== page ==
At a time when the benefits of free trade are being questioned and concerns about globalisation have risen around the world, the sealing of a pan-Asia trade agreement is a symbolic moment. The signature of the Regional Comprehensive Economic Partnership, or RCEP, marks a milestone for economic integration in the region; it spans 15 nations that together account for almost a third of the world’s gross domestic product. It is the first trade agreement to bring together China, Japan and South Korea and brings Asia a step closer to the prospect of a cohesive trading bloc.
Equally important, however, is what it signals about the diminution of American influence in the region. Donald Trump began his presidency by pulling the US out of the Trans-Pacific Partnership, a trade deal that would have strengthened American ties with 11 other regional economies. Mr Trump is now ending his presidency by witnessing China sign a deal with 14 other Asia-Pacific nations. President-elect Biden has made it clear he intends to rally American allies to push back against the growing global influence of Beijing. The signature of RCEP underlines the scale of the task.
It is important to note that despite its symbolic significance RCEP is a relatively shallow, 20th-century style trade arrangement — which concentrates on the reduction of tariffs, while largely avoiding more complex issues such as cross-border data flow, ecommerce and agriculture. It is also unclear whether RCEP’s dispute resolution mechanisms will have much effect. This matters a great deal, given China’s propensity for bullying its trade partners over political conflicts. Australia is currently suffering in this respect.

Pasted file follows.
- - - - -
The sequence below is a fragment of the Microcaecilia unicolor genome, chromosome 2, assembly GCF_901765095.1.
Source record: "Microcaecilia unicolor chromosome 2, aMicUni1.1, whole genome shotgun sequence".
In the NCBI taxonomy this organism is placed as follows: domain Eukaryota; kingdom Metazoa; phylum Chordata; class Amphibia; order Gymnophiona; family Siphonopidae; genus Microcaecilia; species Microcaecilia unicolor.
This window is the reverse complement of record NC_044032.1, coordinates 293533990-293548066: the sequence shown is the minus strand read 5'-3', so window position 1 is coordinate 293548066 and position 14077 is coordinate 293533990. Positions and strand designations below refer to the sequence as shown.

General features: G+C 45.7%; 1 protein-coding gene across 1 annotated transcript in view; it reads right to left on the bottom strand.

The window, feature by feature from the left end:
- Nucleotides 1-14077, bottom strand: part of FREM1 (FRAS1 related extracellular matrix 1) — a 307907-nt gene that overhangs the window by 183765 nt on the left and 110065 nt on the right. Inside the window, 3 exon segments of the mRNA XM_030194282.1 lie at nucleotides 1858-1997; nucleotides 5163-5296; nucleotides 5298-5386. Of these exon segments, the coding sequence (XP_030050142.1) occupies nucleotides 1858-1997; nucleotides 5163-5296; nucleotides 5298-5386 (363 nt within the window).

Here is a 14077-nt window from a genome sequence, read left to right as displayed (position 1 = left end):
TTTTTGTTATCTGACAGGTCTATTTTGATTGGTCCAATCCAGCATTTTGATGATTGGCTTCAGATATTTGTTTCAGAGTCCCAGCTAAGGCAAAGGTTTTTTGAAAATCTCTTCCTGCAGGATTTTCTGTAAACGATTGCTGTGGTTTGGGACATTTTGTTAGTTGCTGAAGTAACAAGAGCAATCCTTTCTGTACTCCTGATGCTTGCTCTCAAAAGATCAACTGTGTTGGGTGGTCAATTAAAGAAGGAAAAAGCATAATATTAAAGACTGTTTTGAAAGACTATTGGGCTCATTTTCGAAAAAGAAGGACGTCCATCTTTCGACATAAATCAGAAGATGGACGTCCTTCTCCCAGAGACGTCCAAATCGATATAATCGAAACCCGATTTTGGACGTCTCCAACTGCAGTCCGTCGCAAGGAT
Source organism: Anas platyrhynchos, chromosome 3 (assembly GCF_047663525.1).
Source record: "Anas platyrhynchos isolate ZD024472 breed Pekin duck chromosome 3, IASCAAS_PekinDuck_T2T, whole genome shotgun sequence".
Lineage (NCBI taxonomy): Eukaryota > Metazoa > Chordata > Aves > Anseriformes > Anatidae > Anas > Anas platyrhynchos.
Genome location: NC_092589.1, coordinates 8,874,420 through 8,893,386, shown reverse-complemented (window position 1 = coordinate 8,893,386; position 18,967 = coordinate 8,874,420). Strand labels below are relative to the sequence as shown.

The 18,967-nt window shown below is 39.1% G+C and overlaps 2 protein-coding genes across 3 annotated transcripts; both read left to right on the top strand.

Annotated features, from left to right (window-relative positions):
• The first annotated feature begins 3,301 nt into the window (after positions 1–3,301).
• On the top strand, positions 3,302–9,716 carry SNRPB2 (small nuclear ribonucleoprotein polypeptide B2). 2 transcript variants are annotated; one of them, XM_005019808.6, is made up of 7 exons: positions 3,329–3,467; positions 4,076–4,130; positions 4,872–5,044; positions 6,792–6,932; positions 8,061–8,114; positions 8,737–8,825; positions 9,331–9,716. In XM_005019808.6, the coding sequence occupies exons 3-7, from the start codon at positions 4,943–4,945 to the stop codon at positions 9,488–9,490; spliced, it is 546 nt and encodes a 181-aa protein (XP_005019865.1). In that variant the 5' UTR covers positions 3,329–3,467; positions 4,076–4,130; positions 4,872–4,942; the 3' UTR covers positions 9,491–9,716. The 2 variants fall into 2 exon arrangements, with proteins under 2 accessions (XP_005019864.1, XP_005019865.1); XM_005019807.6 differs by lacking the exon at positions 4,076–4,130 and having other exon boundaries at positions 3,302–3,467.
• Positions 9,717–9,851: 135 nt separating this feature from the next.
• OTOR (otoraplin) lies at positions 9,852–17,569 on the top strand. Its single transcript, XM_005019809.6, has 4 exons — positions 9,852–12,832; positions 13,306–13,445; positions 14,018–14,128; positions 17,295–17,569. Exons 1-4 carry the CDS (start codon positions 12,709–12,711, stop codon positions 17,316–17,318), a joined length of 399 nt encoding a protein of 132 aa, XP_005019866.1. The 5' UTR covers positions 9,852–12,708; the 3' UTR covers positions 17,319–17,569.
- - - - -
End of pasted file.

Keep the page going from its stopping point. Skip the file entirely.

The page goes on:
Nonetheless, there are key ways in which RCEP could strengthen China’s regional position. The most important step is the way it liberalises and unifies rules of origin for goods traded within the bloc. This will make it easier to build flexible supply chains — which could be helpful for China for several reasons, including if the US once again targets Chinese goods with sanctions. Convergence on rules of origin could also lead to broader progress on standards-setting by regulators, which might have spillover effects beyond RCEP as the bloc’s trading partners respond to its demands. This will only be possible if China works together with its fellow RCEP members, rather than trying to dictate terms.
These developments represent a challenge to the Biden administration’s professed aims to reassert US leadership on trade and to push back against China. In diplomatic terms, the obvious move would be to get the US to join the Comprehensive and Progressive Agreement for Trans-Pacific Partnership (CPTPP), the old TPP, repackaged without American participation. Such a move would make sense in diplomatic and economic terms but it is probably politically impossible in the current US climate.
India must also consider what to do. The Modi government has aspirations to emulate China’s rapid industrial growth and to see India emerge as this century’s second Asian superpower. Yet it has stood aside from RCEP, for fear that nascent Indian industries will be crushed by cheap Chinese exports. But India must take care it does not relapse into the defensive, inward-looking attitude that has served the country so badly in the past.
Whatever its limitations in practical terms, RCEP serves as an important reminder that — at a time when the Western world has grown suspicious of moves towards liberalising economic relations — free trade is the best route to greater prosperity.